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Primary Elections

CALIFORNIA | LOCAL
April 25, 1992
What's wrong with our democratic system? Nothing! It is we the people who are wrong. We use the excuse that we don't like any of the people running for office so we don't vote. Well, there is one of the main reasons we are at fault. How do government officials know we don't like what they are doing if we don't tell them? In my book, those people who do not vote do not have the right to gripe; they did not use their opportunity to do something about it. Don't tell me one vote does not count.
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CALIFORNIA | LOCAL
May 14, 2012 | By Jean Merl, Los Angeles Times
In the first broad test of California's new "top-two" election system, many candidates in heated races for Congress and the state Legislature have been campaigning earlier, spending more money and downplaying their party affiliation as they try to widen their appeal. Gone are the party primaries, except in the presidential race. Now all state candidates appear on a single ballot. Only those who come in first or second on June 5 will move on to the November general election, in which no write-in or other added candidates will be allowed.
NEWS
March 5, 1999 | MARK Z. BARABAK, TIMES POLITICAL WRITER
Rejecting a bipartisan plea by the two major political parties, a federal appeals court Thursday upheld California's blanket balloting law, meaning voters can continue to mix-and-match their candidates in next year's primary elections, regardless of political affiliation.
CALIFORNIA | LOCAL
November 7, 2001 | DALONDO MOULTRIE, TIMES STAFF WRITER
A panel of federal judges in Los Angeles has refused to postpone March primary elections in several congressional districts as requested in a lawsuit challenging the state's recently enacted redistricting plan, officials said Tuesday. The three-judge panel said a temporary restraining order sought by the Mexican American Legal Defense and Educational Fund was denied because the nonprofit group's arguments did not overcome the public need for regular, undisrupted elections.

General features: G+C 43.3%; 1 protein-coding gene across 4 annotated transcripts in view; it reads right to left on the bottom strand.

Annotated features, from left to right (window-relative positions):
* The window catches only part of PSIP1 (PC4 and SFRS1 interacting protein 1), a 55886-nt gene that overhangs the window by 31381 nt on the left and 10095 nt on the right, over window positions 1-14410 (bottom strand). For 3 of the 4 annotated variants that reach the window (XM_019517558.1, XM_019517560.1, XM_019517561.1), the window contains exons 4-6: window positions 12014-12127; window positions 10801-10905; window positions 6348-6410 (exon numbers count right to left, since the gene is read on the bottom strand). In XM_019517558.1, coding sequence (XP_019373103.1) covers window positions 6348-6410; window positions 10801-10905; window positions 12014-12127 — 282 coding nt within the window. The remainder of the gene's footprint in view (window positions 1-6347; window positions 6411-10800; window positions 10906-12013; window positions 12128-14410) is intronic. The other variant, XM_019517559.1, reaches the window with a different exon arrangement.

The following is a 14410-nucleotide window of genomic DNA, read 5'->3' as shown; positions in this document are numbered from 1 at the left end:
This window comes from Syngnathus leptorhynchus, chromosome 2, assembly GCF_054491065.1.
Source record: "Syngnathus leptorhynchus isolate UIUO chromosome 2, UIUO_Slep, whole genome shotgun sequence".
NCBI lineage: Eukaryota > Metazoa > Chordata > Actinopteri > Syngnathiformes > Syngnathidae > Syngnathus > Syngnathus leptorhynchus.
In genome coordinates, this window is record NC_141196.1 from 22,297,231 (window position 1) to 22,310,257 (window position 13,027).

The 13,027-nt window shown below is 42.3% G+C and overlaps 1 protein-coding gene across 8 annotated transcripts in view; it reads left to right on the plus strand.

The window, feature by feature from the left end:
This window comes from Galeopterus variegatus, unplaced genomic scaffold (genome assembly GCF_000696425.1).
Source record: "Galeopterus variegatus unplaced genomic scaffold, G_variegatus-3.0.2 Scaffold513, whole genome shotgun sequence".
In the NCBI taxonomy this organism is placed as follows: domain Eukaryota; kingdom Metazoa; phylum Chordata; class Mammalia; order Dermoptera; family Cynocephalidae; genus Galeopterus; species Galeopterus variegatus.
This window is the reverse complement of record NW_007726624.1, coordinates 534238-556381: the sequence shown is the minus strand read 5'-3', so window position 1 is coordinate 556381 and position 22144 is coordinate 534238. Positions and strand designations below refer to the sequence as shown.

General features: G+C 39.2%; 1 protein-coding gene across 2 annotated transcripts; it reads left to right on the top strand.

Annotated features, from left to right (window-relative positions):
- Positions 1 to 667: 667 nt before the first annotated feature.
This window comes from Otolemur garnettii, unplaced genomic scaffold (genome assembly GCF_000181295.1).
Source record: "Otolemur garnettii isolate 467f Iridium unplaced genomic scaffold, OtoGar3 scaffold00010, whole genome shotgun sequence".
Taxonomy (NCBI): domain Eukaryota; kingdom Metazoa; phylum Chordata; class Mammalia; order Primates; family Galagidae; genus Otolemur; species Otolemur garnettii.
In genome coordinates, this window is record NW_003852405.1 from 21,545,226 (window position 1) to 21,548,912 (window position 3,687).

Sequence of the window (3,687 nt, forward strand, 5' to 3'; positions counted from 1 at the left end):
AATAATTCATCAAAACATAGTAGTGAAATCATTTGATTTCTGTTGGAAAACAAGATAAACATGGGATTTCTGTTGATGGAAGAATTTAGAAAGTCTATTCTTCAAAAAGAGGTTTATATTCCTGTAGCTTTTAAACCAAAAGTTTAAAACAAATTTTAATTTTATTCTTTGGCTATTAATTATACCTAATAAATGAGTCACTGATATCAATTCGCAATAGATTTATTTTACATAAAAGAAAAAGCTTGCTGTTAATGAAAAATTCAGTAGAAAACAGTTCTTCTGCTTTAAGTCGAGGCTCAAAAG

CALIFORNIA | LOCAL
March 30, 1986
Primary elections allow voters to judge which of their political party's candidates is best qualified to run for office in general elections. The system works well--when the political parties let it. The problem is that the major parties, Republicans and Democrats, do everything possible to discourage contested primaries.
NEWS
August 19, 1987 | From the Associated Press
A federal appeals court Tuesday struck down California's turn-of-the-century law preventing political parties from endorsing candidates in primary elections, calling it "paternalism that is inconsistent with the First Amendment." The U.S. 9th Circuit Court of Appeals also overturned state laws from the same period that dictate parties' internal structure, including the membership and size of party central committees and the terms of office of their leaders.
CALIFORNIA | LOCAL
November 9, 1999
Sunday in Mexico's first-ever primary election, the party in power showed its strength and delivered an impressive victory for the candidate of the establishment, Francisco Labastida. Despite this business-as-usual outcome, things have irreversibly changed in Mexico's political landscape, because for the first time it was 10 million voters, not a powerful politician, making the decision.
NEWS
January 16, 1991 | RALPH FRAMMOLINO, TIMES STAFF WRITER
Gov. Pete Wilson on Tuesday set March 19 as the date for special primary elections to fill vacancies in three legislative districts, including the central Orange County Senate seat left empty by Wilson's appointment of John Seymour to the U.S. Senate. March 19 primaries were also scheduled in the 26th Assembly District in the central San Joaquin Valley and the sprawling 1st Senate District in Northern California.
CALIFORNIA | LOCAL
July 20, 1997
Re "Central O.C. Candidates Begin Testing Waters Early," July 14: As politicians gird their loins for the 1998 primary elections, one wonders if this will be the election when the "Great Awakening" occurs. That is, when Republican voters decide that they are fed up with the religious right who have taken over the Republican Party in Orange County and who offer only religious right candidates such as Robert K. Dornan, Dana Rohrabacher, Scott Baugh and Rob Hurtt. Given the fact that no moderate Republican would-be candidate has a chance to run, how many Republicans will vote Democratic this election as they did in the last election when Loretta Sanchez was elected?
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